Currency war reveals growing global fissures AsiaOne (11/12/10)
How China’s Inflation Policy Will Help the Yuan / Dollar Exchange Rate Seeking Alpha, Ed Dolan (29/11/10)
Monthly Data Chinese National Bureau of Statistics
US Inflation Rate in Percent for Jan 2000-Present InflationData.com
BIS effective exchange rate indices Bank for International Settlements
Spot Exchange Rates Bank of England
IMF World Economic Ourlook Data Find The Best
Economic Data freely available online The Economics Network
The Big Mac Index The Economist
- Using Bank for International Settlements data above (broad indices), plot the nominal and real exchange rate indices for the US dollar and the yuan from 2005 to the present day. How much have (a) the nominal and (b) the real yuan exchange rate indices appreciated against the dollar exchange rate indices? (Note: you can use the Excel data to plot all four series on the same diagram.)
- Why has the Chinese rate of inflation risen?
- How are the anti-inflationary policies being considered by the Chinese authorities likely to impact on (a) the yuan exchange rate (b) the Chinese current account?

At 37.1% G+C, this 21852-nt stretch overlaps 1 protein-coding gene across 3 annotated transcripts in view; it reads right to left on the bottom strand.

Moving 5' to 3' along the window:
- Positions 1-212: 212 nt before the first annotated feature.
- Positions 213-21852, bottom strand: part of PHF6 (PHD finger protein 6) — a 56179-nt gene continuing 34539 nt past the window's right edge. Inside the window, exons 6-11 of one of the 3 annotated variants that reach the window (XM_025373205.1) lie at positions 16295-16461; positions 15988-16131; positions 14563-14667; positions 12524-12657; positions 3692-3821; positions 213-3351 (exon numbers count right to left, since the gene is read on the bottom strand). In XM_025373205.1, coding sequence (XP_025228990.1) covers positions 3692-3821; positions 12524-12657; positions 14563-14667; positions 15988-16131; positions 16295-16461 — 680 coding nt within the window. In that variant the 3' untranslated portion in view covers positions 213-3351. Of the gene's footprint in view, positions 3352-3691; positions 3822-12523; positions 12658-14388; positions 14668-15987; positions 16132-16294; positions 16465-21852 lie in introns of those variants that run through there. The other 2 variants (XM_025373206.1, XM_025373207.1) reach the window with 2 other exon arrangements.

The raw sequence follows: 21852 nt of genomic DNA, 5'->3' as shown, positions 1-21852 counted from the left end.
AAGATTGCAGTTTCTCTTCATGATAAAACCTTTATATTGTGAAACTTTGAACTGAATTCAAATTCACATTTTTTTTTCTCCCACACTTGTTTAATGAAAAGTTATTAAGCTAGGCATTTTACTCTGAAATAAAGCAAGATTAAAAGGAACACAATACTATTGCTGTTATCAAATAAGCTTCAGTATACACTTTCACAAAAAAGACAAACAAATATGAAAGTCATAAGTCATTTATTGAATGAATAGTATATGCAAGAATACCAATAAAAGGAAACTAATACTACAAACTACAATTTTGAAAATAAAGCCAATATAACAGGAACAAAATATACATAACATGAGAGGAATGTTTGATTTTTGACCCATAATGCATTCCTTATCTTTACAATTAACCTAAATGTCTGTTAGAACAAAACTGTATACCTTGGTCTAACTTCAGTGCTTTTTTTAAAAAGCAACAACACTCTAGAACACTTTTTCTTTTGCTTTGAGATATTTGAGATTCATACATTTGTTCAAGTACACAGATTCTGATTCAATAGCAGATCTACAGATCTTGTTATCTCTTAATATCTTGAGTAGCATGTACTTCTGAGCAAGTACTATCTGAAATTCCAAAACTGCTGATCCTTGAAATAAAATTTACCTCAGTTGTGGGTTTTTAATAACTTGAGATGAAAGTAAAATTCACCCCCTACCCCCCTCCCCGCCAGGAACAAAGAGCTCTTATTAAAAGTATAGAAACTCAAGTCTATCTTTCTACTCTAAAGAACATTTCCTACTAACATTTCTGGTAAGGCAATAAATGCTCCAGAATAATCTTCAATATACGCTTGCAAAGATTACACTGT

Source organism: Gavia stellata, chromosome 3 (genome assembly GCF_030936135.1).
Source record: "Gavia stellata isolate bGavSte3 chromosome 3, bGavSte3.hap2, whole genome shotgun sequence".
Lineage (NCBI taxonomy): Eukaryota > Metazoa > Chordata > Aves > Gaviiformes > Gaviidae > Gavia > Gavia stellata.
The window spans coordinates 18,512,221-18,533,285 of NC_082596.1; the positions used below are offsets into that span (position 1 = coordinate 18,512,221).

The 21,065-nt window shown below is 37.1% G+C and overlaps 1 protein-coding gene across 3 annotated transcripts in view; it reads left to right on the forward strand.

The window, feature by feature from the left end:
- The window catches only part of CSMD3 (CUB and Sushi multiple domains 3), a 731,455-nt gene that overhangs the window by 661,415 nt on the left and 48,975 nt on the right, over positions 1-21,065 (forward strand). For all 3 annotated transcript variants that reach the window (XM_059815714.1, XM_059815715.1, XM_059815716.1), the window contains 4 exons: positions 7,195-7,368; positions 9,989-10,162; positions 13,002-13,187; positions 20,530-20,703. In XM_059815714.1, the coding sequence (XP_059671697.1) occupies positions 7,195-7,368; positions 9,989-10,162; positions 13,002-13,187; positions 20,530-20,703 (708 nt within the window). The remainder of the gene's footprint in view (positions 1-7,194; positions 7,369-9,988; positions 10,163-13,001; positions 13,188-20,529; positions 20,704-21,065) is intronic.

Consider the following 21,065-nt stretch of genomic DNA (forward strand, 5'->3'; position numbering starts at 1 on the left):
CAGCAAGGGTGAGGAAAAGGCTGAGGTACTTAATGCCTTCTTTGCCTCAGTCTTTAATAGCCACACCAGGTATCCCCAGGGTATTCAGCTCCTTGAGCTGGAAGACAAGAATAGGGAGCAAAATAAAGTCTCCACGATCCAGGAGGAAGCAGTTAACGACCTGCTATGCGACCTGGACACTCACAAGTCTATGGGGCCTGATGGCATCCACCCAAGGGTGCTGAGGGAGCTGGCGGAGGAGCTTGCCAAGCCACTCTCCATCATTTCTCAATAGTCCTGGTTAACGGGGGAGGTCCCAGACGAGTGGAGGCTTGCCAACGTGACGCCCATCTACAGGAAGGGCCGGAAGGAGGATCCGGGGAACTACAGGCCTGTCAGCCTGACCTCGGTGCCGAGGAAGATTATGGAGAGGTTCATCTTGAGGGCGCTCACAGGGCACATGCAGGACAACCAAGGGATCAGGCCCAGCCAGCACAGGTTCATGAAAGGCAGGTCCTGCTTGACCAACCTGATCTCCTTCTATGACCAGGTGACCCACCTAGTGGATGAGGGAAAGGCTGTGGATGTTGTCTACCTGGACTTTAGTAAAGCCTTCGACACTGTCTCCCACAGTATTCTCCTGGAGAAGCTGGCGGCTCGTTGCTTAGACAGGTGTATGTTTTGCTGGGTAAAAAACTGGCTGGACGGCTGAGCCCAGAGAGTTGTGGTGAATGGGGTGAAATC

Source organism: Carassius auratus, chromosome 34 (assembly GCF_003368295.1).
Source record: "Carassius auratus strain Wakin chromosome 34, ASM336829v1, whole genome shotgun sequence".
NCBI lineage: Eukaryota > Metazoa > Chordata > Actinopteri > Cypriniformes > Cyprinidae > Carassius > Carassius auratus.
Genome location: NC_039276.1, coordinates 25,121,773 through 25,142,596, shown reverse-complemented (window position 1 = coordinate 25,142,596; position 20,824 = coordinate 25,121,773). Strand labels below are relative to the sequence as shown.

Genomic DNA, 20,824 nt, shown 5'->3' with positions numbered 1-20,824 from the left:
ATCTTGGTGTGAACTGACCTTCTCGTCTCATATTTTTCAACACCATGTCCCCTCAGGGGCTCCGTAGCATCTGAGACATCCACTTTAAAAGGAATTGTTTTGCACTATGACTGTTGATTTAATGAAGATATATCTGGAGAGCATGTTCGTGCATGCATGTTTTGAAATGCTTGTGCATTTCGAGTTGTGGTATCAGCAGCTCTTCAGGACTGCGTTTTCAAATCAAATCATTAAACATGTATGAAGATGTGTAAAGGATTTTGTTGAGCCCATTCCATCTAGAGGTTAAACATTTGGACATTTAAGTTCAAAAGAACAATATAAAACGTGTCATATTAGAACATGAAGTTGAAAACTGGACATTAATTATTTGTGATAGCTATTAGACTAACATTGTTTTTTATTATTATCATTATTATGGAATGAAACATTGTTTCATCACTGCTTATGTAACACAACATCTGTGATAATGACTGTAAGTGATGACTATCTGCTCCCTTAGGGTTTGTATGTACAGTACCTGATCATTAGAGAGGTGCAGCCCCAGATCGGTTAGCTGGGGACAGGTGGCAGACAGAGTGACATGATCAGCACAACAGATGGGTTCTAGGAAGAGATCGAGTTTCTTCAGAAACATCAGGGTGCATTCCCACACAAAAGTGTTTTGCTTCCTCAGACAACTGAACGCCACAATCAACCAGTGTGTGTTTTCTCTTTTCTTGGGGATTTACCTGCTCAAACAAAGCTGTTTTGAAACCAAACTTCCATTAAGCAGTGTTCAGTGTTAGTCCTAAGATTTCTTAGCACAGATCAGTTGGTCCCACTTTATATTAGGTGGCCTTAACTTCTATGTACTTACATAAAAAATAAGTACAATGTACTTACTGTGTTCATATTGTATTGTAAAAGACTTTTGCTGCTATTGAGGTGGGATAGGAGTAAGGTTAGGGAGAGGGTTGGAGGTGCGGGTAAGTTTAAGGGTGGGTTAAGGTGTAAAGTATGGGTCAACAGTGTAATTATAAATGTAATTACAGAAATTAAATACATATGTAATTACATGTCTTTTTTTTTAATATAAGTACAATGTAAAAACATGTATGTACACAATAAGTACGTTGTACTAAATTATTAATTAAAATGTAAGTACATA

- In what ways do the Chinese authorities intervene in the foreign exchange market?
- What are the implications of the People’s Bank of China increasing the amount of yuan that can be traded on currency markets and increasing the amount of yuan-denominated debt?
- What are meant by purchasing power parity (PPP) exchange rates? Is the Big Mac index a good guide to the degree to which a currency is under- or overvalued?
Trade relations between the USA and China have deteriorated recently. There are two key issues: the exchange rate and trade protectionism.
The Chinese currency, the yuan or renmimbi, since 2005 has been officially pegged to a trade-weighted basket of other currencies. In recent months, however, as the dollar has fallen relative to other major currencies, so too has the yuan. It seems as if the peg is with the dollar, not with the basket. From March to December 2009, the exchange rate index of the dollar depreciated by 16 per cent. Yet the exchange rate between the yuan and the dollar hardly changed. In other words, the yuan depreciated along with the dollar against other world currencies, such as the euro, the pound and the yen. The trade advantage that this was giving to the USA with other countries did not apply to China.